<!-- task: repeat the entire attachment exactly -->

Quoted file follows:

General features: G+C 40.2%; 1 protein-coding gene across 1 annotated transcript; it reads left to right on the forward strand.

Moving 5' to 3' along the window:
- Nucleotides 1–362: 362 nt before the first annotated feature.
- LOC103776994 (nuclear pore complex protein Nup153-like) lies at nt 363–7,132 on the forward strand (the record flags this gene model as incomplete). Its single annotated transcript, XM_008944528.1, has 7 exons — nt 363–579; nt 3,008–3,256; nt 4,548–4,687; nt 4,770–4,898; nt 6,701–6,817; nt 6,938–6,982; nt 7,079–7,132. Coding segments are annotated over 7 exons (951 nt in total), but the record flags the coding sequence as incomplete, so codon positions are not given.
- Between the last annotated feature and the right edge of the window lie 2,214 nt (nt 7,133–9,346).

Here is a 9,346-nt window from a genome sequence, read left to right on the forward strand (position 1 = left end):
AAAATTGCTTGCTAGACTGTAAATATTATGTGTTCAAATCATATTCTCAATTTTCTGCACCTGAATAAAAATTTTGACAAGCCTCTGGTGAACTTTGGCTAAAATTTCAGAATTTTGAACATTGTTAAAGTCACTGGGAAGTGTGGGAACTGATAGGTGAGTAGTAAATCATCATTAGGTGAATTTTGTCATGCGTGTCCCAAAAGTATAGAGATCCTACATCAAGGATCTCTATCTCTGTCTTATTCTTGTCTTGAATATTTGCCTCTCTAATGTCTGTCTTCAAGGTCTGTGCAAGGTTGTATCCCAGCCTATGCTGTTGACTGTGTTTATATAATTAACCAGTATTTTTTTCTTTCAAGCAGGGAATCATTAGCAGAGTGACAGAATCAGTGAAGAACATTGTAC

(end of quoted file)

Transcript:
General features: G+C 40.2%; 1 protein-coding gene across 1 annotated transcript; it reads left to right on the forward strand.

Moving 5' to 3' along the window:
- Nucleotides 1–362: 362 nt before the first annotated feature.
- LOC103776994 (nuclear pore complex protein Nup153-like) lies at nt 363–7,132 on the forward strand (the record flags this gene model as incomplete). Its single annotated transcript, XM_008944528.1, has 7 exons — nt 363–579; nt 3,008–3,256; nt 4,548–4,687; nt 4,770–4,898; nt 6,701–6,817; nt 6,938–6,982; nt 7,079–7,132. Coding segments are annotated over 7 exons (951 nt in total), but the record flags the coding sequence as incomplete, so codon positions are not given.
- Between the last annotated feature and the right edge of the window lie 2,214 nt (nt 7,133–9,346).

Here is a 9,346-nt window from a genome sequence, read left to right on the forward strand (position 1 = left end):
AAAATTGCTTGCTAGACTGTAAATATTATGTGTTCAAATCATATTCTCAATTTTCTGCACCTGAATAAAAATTTTGACAAGCCTCTGGTGAACTTTGGCTAAAATTTCAGAATTTTGAACATTGTTAAAGTCACTGGGAAGTGTGGGAACTGATAGGTGAGTAGTAAATCATCATTAGGTGAATTTTGTCATGCGTGTCCCAAAAGTATAGAGATCCTACATCAAGGATCTCTATCTCTGTCTTATTCTTGTCTTGAATATTTGCCTCTCTAATGTCTGTCTTCAAGGTCTGTGCAAGGTTGTATCCCAGCCTATGCTGTTGACTGTGTTTATATAATTAACCAGTATTTTTTTCTTTCAAGCAGGGAATCATTAGCAGAGTGACAGAATCAGTGAAGAACATTGTAC